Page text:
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Discussion Starter #1 (Edited)
Millie is 5.5 months. We do this sometimes in the mornings because she's full of energy. Please excuse my hair, I just woke up haha.

This is part of heel we learned at her puppy class. However, we are no longer taking that class and started a new obedience class that doesn't teach the heel. However I think she has a beautiful heel!
 

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Discussion Starter #5
Our heelwork at 6.5 months. I have no idea what I'm doing lol. All this was learned mostly from Youtube. For those who are experienced with IGP, pointers on how to improve are welcome!

 

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I would hold the food in your left hand even with the outseam of your pants and teach her to push into your hand more for the food. I would provide a higher rate of reinforcement and take fewer stops before stopping and getting an automatic sit. I would work on quarter pivots. Don’t ever reinforce incorrect position at heel. Overall, not bad. Have you thought about how you are going to fade the food lure. People think that by holding the food at their chest they are luring the dog to look at them which is somewhat true. By holding the food by your outseam and teaching the dog to push into your hand, you can get a better presentation. I would break things down into smaller steps. Are you planning to eventually switch to a toy? Training focused heeling is probably one of the most difficult behaviors to train correctly.
 

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Discussion Starter #8
Thanks guys! I think her pivots were bad because my right handed luring is so off. She was originally taught with a left hand lure at my hip. We only recently switched to the right a few days ago. I can already tell from the video that luring at the chest is not working well and my posture is also slouched so that doesn't help. 😅

I think my plan will be to lure with food with right hand at the left hip --> transition to ball/tug under left armpit once she has enough drive. Also work in pivoting during about turns!
 

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IMO, I would lure/reward with food with the left hand as I described earlier. I think using your right hand will lead to wrapping and rear end position problems. I would also always use a medium prong when heeling at this point . Keep the ring directly under her neck and whenever she as much as starts to move her eyes away or moves her head, pop upward repeatedly and rapidly until she looks back at you and stop and reward. Hold the leash in your right hand. The pops don't need to be severe but they shouldn't little nagging pops either. You are teaching her a service/flip finish. I would work that separately from heeling for know and always on leash. With her in front of you and food in your left hand by the outseam of your pants, call her to heel while providing opposition with the leash by pulling it up and to the right creating opposition reflex and helping her get into the correct position. If she is not in the correct position after she flips, pop upward in quick repetitions again until she is correct and then reward. This is just one way that I have seen produce very good results. Like all training, it requires a skill set with correct timing, correct placement of the food, rate of reinforcement, etc. to get the best results. Every time you let her get away with moving her eyes or head away, you are training against yourself. Once you get proficiency with those things, you can decide if you are going to move to a toy, where to position the toy and how to fade it.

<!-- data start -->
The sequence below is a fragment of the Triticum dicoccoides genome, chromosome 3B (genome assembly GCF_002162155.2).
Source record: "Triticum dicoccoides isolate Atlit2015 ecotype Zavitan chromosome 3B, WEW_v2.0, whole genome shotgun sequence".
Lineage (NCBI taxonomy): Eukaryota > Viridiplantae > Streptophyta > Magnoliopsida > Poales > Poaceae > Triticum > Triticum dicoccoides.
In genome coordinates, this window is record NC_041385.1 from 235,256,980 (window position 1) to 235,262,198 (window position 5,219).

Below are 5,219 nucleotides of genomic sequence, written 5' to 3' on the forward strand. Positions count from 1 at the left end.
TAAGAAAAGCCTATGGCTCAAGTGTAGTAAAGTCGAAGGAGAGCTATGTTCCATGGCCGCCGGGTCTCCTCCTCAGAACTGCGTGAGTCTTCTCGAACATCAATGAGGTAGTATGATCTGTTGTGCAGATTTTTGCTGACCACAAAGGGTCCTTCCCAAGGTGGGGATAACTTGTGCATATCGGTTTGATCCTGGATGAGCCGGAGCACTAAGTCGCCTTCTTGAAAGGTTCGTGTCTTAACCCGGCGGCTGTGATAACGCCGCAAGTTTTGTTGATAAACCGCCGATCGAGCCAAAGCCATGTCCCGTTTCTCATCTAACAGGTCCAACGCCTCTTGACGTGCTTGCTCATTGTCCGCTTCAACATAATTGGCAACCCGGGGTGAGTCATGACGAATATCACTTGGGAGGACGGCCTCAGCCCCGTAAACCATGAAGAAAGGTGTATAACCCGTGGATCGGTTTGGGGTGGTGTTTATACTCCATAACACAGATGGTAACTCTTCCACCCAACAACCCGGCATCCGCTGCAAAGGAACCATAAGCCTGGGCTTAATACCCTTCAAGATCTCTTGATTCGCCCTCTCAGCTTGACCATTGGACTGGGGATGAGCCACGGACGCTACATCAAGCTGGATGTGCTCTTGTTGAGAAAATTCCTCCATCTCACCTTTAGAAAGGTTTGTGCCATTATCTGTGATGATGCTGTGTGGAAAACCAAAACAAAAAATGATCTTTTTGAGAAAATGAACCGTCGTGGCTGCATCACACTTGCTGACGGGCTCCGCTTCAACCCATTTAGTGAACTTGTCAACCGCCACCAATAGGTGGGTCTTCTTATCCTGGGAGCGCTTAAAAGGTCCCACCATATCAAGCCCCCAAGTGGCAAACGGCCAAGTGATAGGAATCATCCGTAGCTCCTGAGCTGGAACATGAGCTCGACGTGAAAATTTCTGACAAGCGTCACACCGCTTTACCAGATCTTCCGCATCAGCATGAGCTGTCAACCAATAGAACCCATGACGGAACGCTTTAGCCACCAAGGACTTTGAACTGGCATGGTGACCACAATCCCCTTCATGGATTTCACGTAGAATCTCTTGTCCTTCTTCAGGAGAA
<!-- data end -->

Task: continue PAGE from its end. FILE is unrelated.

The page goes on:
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I watched again. be sure you are marking and reward correct positions. For example, you are marking and reward a lot of mispositioned automatic sits and call tom static heel from in front. Also think about how you want to do your about turns. The style of about turn you are doing on the video needs to be a very tight about turn. You are making a u turn and every time you train it, you are strengthening incorrect behavior. As mentioned, it depends on how precise you want to be or if you just want to pass the BH.
 
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